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Posts Tagged "Network Scaffold Services"

Preparing for Storm Brendan with Network Scaffold

Preparing for Storm Brendan with Network Scaffold

By on Jan 10, 2020 in Blog, Scaffolding |

The country is preparing for a barrage of unpredictable weather as Storm Brendan descends on us; but what should you do with your scaffolding? The Met Office has warned of winds up to 80mph, with a weather warning issued across Monday 13th and Tuesday 14th January. Simon Partridge, Forecaster at The Met Office commented, “As it pushes through, pretty much every part of the UK will feel the influence.” Network Scaffold puts the health and safety of our clients at the forefront of our work; which is why we are sharing some handy safety tips in our latest post. Essential Scaffolding Tips to Follow Here are 8 tips for construction workers when working with scaffolding – Construction workers should never climb on scaffolds that wobble or leans to one side Before mounting the scaffold, it needs to be inspected very carefully and should not be used if a pulley, hook, block or fitting is worn out, rusted, cracked or damaged in a different manner If the scaffold has been tagged as out of service, you should stay away from it The scaffold should not be supported using objects such as bricks, blocks, barrels or boxes Guardrails or flooring need to be in the right place before being used Scaffolding should be levelled after every corner, with the adjusting leg screws shouldn’t be extended beyond 12 inches Workers on scaffolds raised above 10 feet from the ground should be worn with safety belts Your team should keep both the feet on the deck and should not sit or climb on the guardrails Want to Find Out More? Contact Us Today If you have any questions about working around weather conditions such as Storm Brendan, please get in touch today or alternatively, read our FAQ section. Network Scaffold is the leading scaffolding providers for Derbyshire, Nottinghamshire, Loughborough and...

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Championing History with Scaffolding

Championing History with Scaffolding

By on Dec 19, 2019 in Blog, Scaffolding |

One of the biggest construction projects to take place in Tamworth in 2020, will be the transformation of Tamworth Castle. Like so many other redevelopment projects, investing in the finest scaffolding in Tamworth from Network Scaffold is the only way to guarantee the best possible result. Building the Future of our Heritage The new-look Tamworth Castle will transform the top floor with an interactive exhibition dedicated to the town’s rich Anglo-Saxon heritage. The ‘Battle and Tribute’ display will turn the space into a mead hall, an immersive combat film experience and a unique touch-table battle strategy game. Tamworth Castle will also be getting more pieces of the Staffordshire Hoard to display alongside items with the castle’s collection. The top floor of the ancient castle is being transformed and improved, including upgrades to the infrastructure, a new ceiling and lighting plus restorative work to walls and windows. All of this work will make way for the installation of the new gallery, ready for opening in 2020. Cllr Jeremy Oates, Tamworth Borough Council’s Cabinet member for Heritage and Growth, commented on the project, saying, “The plans for the state-of-the-art Battle and Tribute gallery are very impressive and unlike anything we’ve had at the castle before. “It will really bring our rich Anglo-Saxon history to life, including the role of our famous warrior queen Aethelflaed, and will be the perfect showcase for an increased number of items from the Staffordshire Hoard and how this incredible treasure trove fits into the wider history of the Kingdom of Mercia and beyond.” How Quality Scaffolding Helps Large and Small Scale Projects Network Scaffold has been providing scaffolding services right across the Midlands (including Tamworth) for a number of years. We work with clients on both domestic and commercial projects, following the latest health and safety regulations for the industry. If you would like to know more about scaffolding services, please contact us...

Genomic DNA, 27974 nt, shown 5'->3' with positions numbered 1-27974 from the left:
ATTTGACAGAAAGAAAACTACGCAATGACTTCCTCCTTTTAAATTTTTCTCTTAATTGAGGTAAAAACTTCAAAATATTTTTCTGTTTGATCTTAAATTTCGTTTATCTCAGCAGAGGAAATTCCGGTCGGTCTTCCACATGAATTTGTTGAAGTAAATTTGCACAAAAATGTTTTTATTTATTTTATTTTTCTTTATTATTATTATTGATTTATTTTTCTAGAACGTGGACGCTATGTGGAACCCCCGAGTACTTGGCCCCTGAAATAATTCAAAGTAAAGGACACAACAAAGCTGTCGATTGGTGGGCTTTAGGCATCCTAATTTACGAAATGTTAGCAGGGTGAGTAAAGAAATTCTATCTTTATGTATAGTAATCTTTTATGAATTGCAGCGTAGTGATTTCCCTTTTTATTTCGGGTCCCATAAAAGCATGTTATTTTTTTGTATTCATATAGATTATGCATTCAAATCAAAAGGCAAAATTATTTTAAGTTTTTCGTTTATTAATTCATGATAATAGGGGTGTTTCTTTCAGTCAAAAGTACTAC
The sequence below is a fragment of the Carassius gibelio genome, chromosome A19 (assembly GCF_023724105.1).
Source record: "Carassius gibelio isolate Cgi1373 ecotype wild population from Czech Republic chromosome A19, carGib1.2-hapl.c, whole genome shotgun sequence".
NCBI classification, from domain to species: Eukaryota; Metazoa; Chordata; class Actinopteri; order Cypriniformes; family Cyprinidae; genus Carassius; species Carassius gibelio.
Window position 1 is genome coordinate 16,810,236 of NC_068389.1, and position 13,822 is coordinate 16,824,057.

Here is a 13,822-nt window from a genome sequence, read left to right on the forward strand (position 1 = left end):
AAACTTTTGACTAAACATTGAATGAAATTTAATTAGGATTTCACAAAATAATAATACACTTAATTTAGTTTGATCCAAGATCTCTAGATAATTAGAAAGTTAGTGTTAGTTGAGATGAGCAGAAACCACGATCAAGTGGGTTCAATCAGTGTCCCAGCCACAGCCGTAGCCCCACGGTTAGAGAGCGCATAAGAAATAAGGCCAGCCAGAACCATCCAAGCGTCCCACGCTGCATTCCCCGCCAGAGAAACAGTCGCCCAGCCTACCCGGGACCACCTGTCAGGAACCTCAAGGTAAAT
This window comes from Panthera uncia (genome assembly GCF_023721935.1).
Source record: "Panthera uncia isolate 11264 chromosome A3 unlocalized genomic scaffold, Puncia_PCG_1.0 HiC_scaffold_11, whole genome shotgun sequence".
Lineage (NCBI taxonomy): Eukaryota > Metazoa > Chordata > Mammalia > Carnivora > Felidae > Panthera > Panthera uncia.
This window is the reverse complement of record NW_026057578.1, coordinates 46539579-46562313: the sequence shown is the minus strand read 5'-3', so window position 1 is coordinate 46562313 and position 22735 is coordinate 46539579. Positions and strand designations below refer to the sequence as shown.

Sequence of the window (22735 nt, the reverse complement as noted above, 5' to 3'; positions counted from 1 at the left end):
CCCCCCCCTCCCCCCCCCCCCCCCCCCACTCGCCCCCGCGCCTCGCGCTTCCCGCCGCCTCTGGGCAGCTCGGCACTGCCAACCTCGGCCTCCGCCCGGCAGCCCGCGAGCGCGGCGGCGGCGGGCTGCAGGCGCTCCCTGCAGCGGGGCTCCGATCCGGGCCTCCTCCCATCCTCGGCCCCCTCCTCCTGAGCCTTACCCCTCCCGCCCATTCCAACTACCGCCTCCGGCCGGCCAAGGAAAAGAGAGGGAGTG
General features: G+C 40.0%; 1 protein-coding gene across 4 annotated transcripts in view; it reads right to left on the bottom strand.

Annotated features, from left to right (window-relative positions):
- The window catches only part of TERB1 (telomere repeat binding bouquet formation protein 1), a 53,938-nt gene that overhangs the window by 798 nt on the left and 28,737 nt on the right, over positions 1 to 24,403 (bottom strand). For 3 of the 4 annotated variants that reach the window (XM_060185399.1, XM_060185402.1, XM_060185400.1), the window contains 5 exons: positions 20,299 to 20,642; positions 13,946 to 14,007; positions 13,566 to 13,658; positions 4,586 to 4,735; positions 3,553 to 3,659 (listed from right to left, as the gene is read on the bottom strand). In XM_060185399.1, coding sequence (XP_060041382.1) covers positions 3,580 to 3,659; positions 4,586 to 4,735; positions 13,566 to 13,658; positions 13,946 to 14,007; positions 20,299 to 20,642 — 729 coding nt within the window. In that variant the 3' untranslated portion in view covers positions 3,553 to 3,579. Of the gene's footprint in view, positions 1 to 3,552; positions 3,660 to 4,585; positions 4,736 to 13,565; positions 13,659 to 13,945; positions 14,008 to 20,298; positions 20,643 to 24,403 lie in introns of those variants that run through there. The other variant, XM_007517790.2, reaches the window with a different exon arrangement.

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Your Guide to a Career in Scaffolding

Your Guide to a Career in Scaffolding

By on Nov 26, 2019 in Blog, Scaffolding |

Here at Network Scaffold, we understand the importance of having the right qualifications before starting a career in scaffolding. You can begin at entry level as a scaffolding labourer or trainee without formal qualifications, and through on-going training and industry recognised courses carve a career out within the industry. The UK scaffolding sector is made up of thousands of companies of all shapes and sizes. Network Scaffold understands the importance of developing younger staff, which is the reason we are part of the Scaffolding Association, which also helps us to constantly improve our practice to be the best in the industry. With safety in mind, we are also accredited by Safety Schemes in Procurement and recognised as a SMAS Worksafe Contractor. Training Tips for Budding Scaffolders If you are considering a career in scaffolding, here are some essential tips to help you succeed and reach your full potential. Choose the right course and training provider – When deciding which course to enrol onto, you need to make sure the training you will receive is of the highest standard and leads to recognised and relevant qualifications. Scaffolding apprenticeships aren’t age-restricted, meaning anyone can start a course if they choose to. Scaffolding places a large emphasis on English and Mathematics, so having existing qualifications in these areas is also beneficial. Hard Work Pays Off – Pay attention at all times during your training, turn up to training prepared and on time and always ask questions about things you don’t understand and always stay motivated. Combine Work Experience with Training – There is no substitute for real on-the-job experience, so being able to combine training qualifications with working experience will help you get a better understanding of what you are being taught and how it applies to different parts of the job. Leading Providers of Scaffolding in Derby Network Scaffold are the leading providers of scaffolding in Derby, with our experienced team boasting a wealth of experience on both domestic and commercial projects. If you’d like to know more about our services, please contact us today. We are based in Derby, but also offer support to nearby areas such as Staffordshire, Nottingham, Loughborough and...